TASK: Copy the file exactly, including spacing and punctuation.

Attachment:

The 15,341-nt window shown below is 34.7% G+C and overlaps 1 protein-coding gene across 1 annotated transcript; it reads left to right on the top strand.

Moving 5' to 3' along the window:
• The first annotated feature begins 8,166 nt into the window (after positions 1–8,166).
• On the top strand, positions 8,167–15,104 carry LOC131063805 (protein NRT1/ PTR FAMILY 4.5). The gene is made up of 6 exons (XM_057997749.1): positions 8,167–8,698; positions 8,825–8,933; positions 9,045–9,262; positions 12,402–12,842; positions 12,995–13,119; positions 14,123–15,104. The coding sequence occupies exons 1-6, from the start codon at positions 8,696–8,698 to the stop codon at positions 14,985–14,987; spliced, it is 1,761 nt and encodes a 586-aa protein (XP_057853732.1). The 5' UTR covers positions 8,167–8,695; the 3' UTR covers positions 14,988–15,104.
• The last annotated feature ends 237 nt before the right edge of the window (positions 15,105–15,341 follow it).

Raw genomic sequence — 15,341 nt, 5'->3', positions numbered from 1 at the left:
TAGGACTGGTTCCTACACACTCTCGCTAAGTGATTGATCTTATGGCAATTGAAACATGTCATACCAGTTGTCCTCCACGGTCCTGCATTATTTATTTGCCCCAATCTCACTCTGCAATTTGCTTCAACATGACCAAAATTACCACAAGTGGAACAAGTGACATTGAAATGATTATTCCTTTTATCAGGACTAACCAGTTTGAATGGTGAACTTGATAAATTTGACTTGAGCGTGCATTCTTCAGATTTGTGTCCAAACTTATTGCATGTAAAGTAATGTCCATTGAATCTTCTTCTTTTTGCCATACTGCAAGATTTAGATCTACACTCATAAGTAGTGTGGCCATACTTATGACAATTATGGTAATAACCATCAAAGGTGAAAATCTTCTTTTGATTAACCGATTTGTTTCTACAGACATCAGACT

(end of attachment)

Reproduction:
The 15,341-nt window shown below is 34.7% G+C and overlaps 1 protein-coding gene across 1 annotated transcript; it reads left to right on the top strand.

Moving 5' to 3' along the window:
• The first annotated feature begins 8,166 nt into the window (after positions 1–8,166).
• On the top strand, positions 8,167–15,104 carry LOC131063805 (protein NRT1/ PTR FAMILY 4.5). The gene is made up of 6 exons (XM_057997749.1): positions 8,167–8,698; positions 8,825–8,933; positions 9,045–9,262; positions 12,402–12,842; positions 12,995–13,119; positions 14,123–15,104. The coding sequence occupies exons 1-6, from the start codon at positions 8,696–8,698 to the stop codon at positions 14,985–14,987; spliced, it is 1,761 nt and encodes a 586-aa protein (XP_057853732.1). The 5' UTR covers positions 8,167–8,695; the 3' UTR covers positions 14,988–15,104.
• The last annotated feature ends 237 nt before the right edge of the window (positions 15,105–15,341 follow it).

Raw genomic sequence — 15,341 nt, 5'->3', positions numbered from 1 at the left:
TAGGACTGGTTCCTACACACTCTCGCTAAGTGATTGATCTTATGGCAATTGAAACATGTCATACCAGTTGTCCTCCACGGTCCTGCATTATTTATTTGCCCCAATCTCACTCTGCAATTTGCTTCAACATGACCAAAATTACCACAAGTGGAACAAGTGACATTGAAATGATTATTCCTTTTATCAGGACTAACCAGTTTGAATGGTGAACTTGATAAATTTGACTTGAGCGTGCATTCTTCAGATTTGTGTCCAAACTTATTGCATGTAAAGTAATGTCCATTGAATCTTCTTCTTTTTGCCATACTGCAAGATTTAGATCTACACTCATAAGTAGTGTGGCCATACTTATGACAATTATGGTAATAACCATCAAAGGTGAAAATCTTCTTTTGATTAACCGATTTGTTTCTACAGACATCAGACT